The source areas of the siliciclastic sediments of the Ab-Haji Formation can be reconstructed based on thickness variations, lateral facies changes, changes in the type of the basal contact, and by petrographic provenance studies. Salehi et al. (2014b) reported detailed lithological descriptions, modal analyses on forty-two sandstone samples collected along the measured stratigraphic sections and whole-rock geochemistry were performed on 32 sandstone and 16 shale samples to obtain analytical data for major, trace and rare earth elements of the Ab-Haji Formation; here, only the main results of this study are briefly summarized in order to compose a comprehensive picture of palaeogeographic and geodynamic framework of the formation.
Sandstone modal analysis shows that the sandstones of this formation on the western and southern Tabas Block (Kuh-e-Rahdar, Ravar–Abkuh and Zarand–Chenaruyeh sections) consist of submature litharenites (phyllarenites and sedarenites) to sublitharenites with predominant sedimentary and low-grade metamorphic grains while the sandstones of the eastern Tabas and western Lut blocks (Parvadeh and Kuh-e-Shisui sections) consist of mineralogically mature quartz-rich sublitharenites (Fig. 14a–d; Table 3). Such compositions document provenance from recycled-orogen field (Fig. 15).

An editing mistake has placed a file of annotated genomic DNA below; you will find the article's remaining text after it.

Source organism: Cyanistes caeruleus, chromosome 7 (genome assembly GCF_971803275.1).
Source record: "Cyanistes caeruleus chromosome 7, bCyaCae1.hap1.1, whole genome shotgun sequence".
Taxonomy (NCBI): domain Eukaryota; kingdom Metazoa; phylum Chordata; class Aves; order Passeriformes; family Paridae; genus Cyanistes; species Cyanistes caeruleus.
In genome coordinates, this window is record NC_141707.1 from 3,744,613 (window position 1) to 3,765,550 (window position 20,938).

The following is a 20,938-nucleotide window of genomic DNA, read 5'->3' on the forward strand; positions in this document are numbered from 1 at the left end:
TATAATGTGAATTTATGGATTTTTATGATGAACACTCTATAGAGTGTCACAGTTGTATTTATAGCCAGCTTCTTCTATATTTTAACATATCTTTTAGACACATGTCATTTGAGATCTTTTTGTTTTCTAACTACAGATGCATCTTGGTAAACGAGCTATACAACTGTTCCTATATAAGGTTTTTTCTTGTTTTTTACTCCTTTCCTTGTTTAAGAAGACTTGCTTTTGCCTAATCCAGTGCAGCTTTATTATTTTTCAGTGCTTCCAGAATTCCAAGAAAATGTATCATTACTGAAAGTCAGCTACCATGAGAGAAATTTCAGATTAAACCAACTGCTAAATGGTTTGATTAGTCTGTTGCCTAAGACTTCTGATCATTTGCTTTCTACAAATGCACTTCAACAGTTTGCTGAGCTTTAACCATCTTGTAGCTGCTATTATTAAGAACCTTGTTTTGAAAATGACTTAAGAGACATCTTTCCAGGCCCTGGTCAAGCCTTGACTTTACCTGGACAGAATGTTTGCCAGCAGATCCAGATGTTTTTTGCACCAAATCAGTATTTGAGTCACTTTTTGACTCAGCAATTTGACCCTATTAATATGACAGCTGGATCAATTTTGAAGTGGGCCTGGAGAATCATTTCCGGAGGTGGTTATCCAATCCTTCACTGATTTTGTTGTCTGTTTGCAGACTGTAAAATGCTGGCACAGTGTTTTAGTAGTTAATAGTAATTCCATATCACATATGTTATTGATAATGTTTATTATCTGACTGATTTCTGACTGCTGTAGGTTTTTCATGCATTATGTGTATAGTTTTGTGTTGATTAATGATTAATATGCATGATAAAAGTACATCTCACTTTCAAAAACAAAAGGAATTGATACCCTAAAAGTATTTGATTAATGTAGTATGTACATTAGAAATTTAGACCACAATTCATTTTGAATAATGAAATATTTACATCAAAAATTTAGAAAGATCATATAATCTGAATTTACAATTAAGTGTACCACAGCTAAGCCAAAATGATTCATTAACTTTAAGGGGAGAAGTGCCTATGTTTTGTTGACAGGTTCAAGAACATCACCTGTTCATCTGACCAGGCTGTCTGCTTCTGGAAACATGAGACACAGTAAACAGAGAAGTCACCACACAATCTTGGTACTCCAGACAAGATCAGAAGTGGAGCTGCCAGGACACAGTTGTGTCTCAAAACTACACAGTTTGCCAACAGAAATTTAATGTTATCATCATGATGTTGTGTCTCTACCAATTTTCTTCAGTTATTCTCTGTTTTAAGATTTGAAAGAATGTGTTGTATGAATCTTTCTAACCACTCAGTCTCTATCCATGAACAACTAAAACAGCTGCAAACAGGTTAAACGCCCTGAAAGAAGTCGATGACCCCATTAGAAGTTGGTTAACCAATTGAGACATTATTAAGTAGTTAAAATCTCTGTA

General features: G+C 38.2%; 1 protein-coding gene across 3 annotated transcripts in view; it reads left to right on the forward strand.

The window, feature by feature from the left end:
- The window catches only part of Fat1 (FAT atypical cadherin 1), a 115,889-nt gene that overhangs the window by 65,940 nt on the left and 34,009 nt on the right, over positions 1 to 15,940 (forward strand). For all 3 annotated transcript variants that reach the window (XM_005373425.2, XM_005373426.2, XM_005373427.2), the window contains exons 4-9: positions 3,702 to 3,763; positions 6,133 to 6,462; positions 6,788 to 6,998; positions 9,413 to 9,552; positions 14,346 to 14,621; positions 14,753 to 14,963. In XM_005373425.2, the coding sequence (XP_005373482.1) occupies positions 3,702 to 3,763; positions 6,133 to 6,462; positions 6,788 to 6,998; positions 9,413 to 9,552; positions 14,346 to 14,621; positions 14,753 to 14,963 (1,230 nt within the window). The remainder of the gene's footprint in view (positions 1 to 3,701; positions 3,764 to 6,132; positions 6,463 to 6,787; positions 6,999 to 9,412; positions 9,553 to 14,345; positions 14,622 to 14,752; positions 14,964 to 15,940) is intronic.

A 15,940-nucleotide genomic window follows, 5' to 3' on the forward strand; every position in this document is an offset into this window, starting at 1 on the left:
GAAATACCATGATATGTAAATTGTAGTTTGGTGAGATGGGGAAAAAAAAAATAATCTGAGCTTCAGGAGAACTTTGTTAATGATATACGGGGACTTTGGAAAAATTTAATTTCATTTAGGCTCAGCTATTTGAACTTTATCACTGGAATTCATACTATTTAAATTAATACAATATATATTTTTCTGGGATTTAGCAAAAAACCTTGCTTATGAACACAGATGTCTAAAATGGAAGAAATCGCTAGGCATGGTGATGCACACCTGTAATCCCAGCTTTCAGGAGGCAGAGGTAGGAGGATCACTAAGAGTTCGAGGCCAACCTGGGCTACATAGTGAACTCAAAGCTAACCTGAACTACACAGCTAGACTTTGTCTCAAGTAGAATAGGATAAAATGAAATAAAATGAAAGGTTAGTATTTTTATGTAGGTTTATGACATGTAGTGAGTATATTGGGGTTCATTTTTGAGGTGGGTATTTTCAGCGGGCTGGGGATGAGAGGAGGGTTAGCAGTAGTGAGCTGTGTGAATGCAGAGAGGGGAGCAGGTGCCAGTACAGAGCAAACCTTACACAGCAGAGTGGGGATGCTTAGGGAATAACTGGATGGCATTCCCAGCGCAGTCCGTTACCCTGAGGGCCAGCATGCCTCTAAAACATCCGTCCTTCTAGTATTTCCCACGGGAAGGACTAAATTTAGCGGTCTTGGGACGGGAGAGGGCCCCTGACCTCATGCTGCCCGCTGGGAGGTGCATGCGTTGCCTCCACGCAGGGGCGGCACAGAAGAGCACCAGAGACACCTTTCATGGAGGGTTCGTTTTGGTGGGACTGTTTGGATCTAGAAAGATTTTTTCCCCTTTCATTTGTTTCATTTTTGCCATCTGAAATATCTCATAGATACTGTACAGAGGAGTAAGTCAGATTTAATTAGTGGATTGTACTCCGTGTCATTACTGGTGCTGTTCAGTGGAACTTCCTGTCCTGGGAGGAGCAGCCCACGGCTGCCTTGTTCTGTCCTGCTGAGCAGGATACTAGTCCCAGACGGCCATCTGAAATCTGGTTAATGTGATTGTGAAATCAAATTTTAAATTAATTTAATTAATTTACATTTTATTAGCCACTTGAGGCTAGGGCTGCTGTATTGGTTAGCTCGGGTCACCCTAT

Sedimentary and (meta-)sedimentary grains occur in variable proportions throughout the Ab-Haji sandstones in the western Tabas Block while volcanic lithics (Lv) are absent. Geochemical data indicate that the Ab-Haji sediments were derived from a mixed sedimentary or (meta-)sedimentary source. (Meta-)sedimentary lithics (low-grade metamorphic), including slate and phyllite, are dominating grain types in the western Tabas Block (Shadan and Hosseini-Barzi 2013; Salehi et al. 2014b) (Fig. 14a, b). Variations in sedimentary rock fragments as well as low-grade metamorphic rock fragments of the Kuh-e-Rahdar, Ravar–Abkuh and Zarand–Chenaruyeh sections point to derivation of grains from a recycled-orogen provenance from the west-dipping tilted Yazd Block (including the long, arcuate and structurally complex belt in eastern Yazd Block defined as KKTZ; Haghipour and Pelissier 1977) and their transport to the western and southern Tabas Block (Fig. 12).
Modal analysis of sandstones and geochemistry of sandstones and shales suggest a derivation from pre-Jurassic plutonic, metamorphic and quartzose sedimentary source rocks within a recycled-orogen tectonic setting for the western and southern Tabas Block. Within recycled orogens, sediment sources are predominantly sedimentary rocks and derived from tectonic settings in which stratified rocks were deformed, uplifted and eroded. The exposed zones in western east-central Iran yielded sediments of recycled-orogen character where strata had been consolidated by the Eo-Cimmerian orogeny (Masoodi et al. 2013).